We dump a lot of data into the Internet Archive – hundreds of gigabytes a day. And the Archive itself has a goodly amount of petabytes in its stacks. Thanks to a series of articles and appearances, the Archive’s getting some pretty good general attention. Lots of it. People are amazed, filled with wonder, impressed.
They also tend to ask the same set of questions. Some of them tend to deal with the archive’s “backup plan” or various off-the-cuff engineering questions. It’s natural, I suppose. The Internet Archive definitely has engineering and backup plans; let’s get that straight.
But the idea intrigued me, just because I like the idea of there being data that people recognize is precious (“digital heritage” is still a new and not universal concept) and the inherent power that people felt with the Archive Team downloading projects being applied to storing away additional copies of collections on archive.org, not bound by geography, politics or censorship.
So, I kind of launched into the idea of an experiment to back up the Internet Archive. Here’s the initial essay and random thoughts about it. (It’s not required reading.)
What followed then was a miniature storm, with a bunch of people weighing in about how such a thing “should” be done, how impossible it was, good people will die on the beach, etc.
But after a couple weeks of poking at the project with a stick, a working prototype came into being. We’ve been working on it, here and there, ever since, and right now, roughly 10 terabytes of Internet Archive materials are now backed up in at least three geographically separated areas around the world.
More thoughts after the short list of relevant information I wanted you to have.
- Again, it must be stressed, this is not an Internet Archive Project. Engineers and admins at Internet Archive work all day to make the site resilient. This is 100% separate.
- We have 47 people/clients helping at the moment. We’re ready to take on many, many more.
- Here is a page showing the current status of the project. You can see how we add more data, and how we have people worldwide contributing.
- As the project absorbs and verifies the 3 additional copies of the collections, additional collections are being added. So the more people, the better.
- If you’re packing a few hundred gigabytes of disk space (or more!) connected to the Internet, and are mounting it using a Unix/Linux variant, read up here.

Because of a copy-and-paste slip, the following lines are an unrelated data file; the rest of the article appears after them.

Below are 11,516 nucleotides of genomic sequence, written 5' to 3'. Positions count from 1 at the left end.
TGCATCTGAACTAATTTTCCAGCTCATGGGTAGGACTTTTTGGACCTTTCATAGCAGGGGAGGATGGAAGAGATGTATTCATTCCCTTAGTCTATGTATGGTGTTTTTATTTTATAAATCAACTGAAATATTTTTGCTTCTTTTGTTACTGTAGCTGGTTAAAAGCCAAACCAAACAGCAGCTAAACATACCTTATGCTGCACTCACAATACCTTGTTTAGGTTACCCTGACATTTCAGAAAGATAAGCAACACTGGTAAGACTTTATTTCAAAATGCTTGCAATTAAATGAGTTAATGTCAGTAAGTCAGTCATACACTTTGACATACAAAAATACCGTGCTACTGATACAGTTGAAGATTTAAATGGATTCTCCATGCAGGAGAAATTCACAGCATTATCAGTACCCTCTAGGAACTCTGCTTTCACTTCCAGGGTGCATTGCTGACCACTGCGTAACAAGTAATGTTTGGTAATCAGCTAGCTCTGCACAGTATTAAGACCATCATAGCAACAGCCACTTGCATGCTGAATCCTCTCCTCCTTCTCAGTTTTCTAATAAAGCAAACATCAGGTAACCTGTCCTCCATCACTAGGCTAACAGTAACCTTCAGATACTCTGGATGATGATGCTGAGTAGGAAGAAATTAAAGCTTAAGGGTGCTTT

- The disk space you contribute need not be permanent – if you need it back, you can delete data in stages and the system will deal with it. We just want to use space you weren’t using anyway.
Again, the startup document for getting git-annex going on your system is located here.
First, the resistance and anger from some quarters when I brought this up was unexpected, although looking back, I guess it was inevitable. The idea that it might be done “wrong” in some way, that some attempt to back up the data in an errored approach would be worse than remaining at the status quo, seems to be endemic. Regardless, I strongly believe you need something done to be able to improve it, so we’re pushing on.
Next, the way to back up the Internet Archive is not to back up the entire Internet Archive – it’s to move forward, incrementally, playing the game of “what is in here that’s almost nowhere else and the world would be rather poor for it being going”. In that way, we go for more of the “historical usenet” and “old time radio recordings” than, say, a random 1990s dance music collection. That said, as things go on, and if this experiment is successful, the dance music will get gathered up as well.
Finally, what I like about this experiment is the amount of learning that goes into it. I like being on the ground, asking the questions that need to be asked – how big exactly is the whole thing? What sort of problems occur when you’re tracking petabytes of data to back up? How how disk space is floating out there, unused, looking for a purpose, even if only temporary? What constitutes vital digital heritage? Finding out answers to those questions, getting the answers down, talking about what the whole thing means – that’s where learning comes from.
IA.BAK – it’s the best thing you could be doing with unused disk space.